Originally published in Houstonia
Each year thousands of travelers lace-up fur-trimmed boots, put on layers of merino wool long underwear, zip-up feather down jackets and head out into artic weather to see the atmospheric phenomenon known as the Northern Lights. Emerald green, fuschia, and pink lights are caused when charged particles from solar flares collide with atoms in the earth’s atmosphere. The lights are the brightest in northernmost parts of the world near the Arctic Circle.
Tromso, Norway is repeatedly found on lists of the best places in the world to watch the lights along with Abisko, Sweden and Reykjavik, Iceland. Right here in the good old US of A Fairbanks, Alaska takes the prize as another one of the best places in the world to see them. As the nation’s northernmost city, Fairbanks sits right under the Aurora Circle - an oval shape sphere centered over the northern magnetic field where viewers can see 80 percent of the aurora activity.
Travelers wanting to see the lights can rent a car to explore the Fairbanks area for the perfect pull off points, but the problem with this scenario is the weather. Temperatures can plummet well below 0 degrees limiting the time even the most diehard Northern Lights enthusiast can stand outside with heads up staring at the lights. Some hotels have a designated auroral viewing building far away from the lights of the hotel, but walking to and from said building can be daunting as well. No one wants to die by freezing to death. Or by a random moose attack.
For truly luxurious - and warm - Aurora Borealis viewing, you can not beat the Borealis Basecamp. Basecamp owners took the popular glamping (glamour camping) concept that is sweeping the nation and made it quintessential Alaskan. Ten insulated self-sustaining igloos sit on top of a hill on a 100-acre swath of land an hour’s drive from Fairbanks. The 16-foot curved viewing roof allows guests to lie in bed watching the Aurora Borealis red, green, and purple light show. The viewing roof is made from the same plexiglass used to make helicopters.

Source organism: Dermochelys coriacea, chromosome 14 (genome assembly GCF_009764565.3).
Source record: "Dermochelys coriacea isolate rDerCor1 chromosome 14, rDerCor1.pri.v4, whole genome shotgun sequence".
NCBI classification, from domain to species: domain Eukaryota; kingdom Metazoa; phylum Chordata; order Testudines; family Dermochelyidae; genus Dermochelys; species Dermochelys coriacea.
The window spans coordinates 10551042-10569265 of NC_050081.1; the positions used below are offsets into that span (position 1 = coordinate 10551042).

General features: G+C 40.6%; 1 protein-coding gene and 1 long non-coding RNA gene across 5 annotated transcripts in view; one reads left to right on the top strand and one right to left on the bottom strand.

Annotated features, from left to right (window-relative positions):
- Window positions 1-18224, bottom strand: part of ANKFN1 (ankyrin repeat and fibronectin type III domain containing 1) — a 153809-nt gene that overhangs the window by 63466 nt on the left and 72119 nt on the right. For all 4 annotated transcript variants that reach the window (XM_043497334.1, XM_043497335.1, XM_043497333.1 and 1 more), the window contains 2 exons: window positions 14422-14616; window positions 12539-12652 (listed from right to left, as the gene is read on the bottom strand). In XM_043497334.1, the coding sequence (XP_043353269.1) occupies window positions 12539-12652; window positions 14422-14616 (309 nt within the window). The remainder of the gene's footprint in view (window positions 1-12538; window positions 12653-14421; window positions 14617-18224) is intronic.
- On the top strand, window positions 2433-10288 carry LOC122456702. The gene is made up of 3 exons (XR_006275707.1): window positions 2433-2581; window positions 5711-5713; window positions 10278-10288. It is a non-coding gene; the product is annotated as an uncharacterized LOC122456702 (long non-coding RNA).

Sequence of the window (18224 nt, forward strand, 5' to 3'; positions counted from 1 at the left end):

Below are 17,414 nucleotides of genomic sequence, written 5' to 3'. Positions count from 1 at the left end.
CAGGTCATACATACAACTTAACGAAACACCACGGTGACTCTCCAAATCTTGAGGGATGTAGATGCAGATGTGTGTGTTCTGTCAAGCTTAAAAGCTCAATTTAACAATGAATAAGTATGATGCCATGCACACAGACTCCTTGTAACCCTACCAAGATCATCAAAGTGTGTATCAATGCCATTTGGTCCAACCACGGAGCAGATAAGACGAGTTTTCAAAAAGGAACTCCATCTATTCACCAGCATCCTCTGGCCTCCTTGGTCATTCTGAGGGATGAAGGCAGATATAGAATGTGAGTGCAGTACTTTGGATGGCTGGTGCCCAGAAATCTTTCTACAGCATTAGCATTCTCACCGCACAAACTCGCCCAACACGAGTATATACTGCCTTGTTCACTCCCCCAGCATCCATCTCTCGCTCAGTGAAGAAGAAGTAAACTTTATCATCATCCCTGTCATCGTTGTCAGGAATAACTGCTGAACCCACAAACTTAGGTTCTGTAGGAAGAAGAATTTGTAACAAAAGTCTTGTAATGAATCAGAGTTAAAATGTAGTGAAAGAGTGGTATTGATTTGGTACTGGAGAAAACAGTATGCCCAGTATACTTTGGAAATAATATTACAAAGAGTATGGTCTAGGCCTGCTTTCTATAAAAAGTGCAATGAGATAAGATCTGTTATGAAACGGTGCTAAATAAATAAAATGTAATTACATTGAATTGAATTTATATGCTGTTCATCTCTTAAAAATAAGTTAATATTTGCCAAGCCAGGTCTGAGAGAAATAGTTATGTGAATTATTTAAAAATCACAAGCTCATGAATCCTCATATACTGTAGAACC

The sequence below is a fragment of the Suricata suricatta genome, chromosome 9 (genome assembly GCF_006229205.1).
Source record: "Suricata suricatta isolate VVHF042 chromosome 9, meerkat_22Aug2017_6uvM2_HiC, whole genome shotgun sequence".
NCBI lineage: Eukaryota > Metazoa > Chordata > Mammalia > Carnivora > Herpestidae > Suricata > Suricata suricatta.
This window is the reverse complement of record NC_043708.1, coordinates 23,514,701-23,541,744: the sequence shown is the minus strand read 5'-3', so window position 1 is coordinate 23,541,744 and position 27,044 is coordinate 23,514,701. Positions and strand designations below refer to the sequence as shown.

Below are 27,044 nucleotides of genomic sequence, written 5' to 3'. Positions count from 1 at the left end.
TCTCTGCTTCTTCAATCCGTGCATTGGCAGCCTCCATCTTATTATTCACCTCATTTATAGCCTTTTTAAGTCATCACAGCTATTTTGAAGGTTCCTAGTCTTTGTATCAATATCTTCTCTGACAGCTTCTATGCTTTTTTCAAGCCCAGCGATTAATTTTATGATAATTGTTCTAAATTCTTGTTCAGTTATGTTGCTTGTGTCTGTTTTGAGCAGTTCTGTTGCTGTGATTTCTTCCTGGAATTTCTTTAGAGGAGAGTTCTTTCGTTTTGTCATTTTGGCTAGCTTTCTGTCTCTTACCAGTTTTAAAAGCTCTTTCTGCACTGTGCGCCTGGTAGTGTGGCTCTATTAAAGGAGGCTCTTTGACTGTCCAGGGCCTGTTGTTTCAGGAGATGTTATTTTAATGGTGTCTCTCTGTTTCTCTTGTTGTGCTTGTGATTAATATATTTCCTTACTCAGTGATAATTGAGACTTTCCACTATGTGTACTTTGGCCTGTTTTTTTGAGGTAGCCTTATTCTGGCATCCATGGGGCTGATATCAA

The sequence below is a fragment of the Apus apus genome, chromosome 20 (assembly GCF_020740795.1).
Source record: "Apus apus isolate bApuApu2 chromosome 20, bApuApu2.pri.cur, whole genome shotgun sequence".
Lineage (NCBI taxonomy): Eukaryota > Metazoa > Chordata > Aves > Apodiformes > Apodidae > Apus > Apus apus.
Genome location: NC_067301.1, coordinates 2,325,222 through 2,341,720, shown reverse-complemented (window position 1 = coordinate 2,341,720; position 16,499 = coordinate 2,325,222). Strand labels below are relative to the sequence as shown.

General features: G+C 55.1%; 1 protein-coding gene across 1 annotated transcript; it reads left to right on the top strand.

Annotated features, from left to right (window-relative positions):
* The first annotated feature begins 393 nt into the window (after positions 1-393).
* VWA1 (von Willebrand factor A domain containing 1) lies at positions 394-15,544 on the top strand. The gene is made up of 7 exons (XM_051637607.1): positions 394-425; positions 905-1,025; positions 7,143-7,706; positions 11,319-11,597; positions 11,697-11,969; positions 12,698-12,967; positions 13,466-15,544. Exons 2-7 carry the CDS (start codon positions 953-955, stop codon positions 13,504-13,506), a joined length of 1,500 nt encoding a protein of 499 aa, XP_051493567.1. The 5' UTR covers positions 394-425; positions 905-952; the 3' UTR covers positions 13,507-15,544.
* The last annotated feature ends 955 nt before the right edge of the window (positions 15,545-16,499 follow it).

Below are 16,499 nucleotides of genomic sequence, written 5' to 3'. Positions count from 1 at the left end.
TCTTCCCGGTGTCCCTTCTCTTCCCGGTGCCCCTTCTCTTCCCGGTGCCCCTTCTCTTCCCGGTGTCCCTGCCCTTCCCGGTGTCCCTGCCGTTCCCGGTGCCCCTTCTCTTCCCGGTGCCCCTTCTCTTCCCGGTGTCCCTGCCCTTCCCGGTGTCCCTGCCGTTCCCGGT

The white geodesic domes line up overlooking the White Mountains. The auroral lights are typically most active between 11 p.m. and 2 a.m. Because there is no telling what time the light show will start, the basecamp offers middle-of-the-night wake-up calls to alert guests when the aurora lights begin to appear. If Mother Nature cooperates, guests simply have to open their eyes to watch the dazzling light show before them. Adventure travel does not get better than this.
Each white geodesic dome is furnished with a small kitchen, refrigerator, hot water shower, a dry flush toilet, and a surprisingly warm space heater. The domes are powered by either solar or diesel-powered generators and all the water is trucked in. This is off-the-grid style living Alaskans are famous for.
While the accommodations are is designed around Fairbanks’ most iconic winter attraction, day time activities are not second-rate. During the day guests can rent snowshoes and explore the trails in the property’s 100-acre boreal forest. Or they can spend the day in the back of a dog sledding while a local dog musher guides them on an hour-long ride through the backcountry. For a more modern transportations option, some guests rent snow machines to head to the nearby Trans-Alaskan Pipeline for some photo opportunities.
A community yurt sits at the entrance to the basecamp. An award-winning chef prepares meals from scratch. Lunch and dinner options generally include soup, king crab, baby-back ribs, and portobello mushrooms. Windows facing the mountains line the yurt. For those who want to experience the northern lights in the company of others are welcomed to order a glass of wine, sit near the window, and warmly wait for the magic to happen.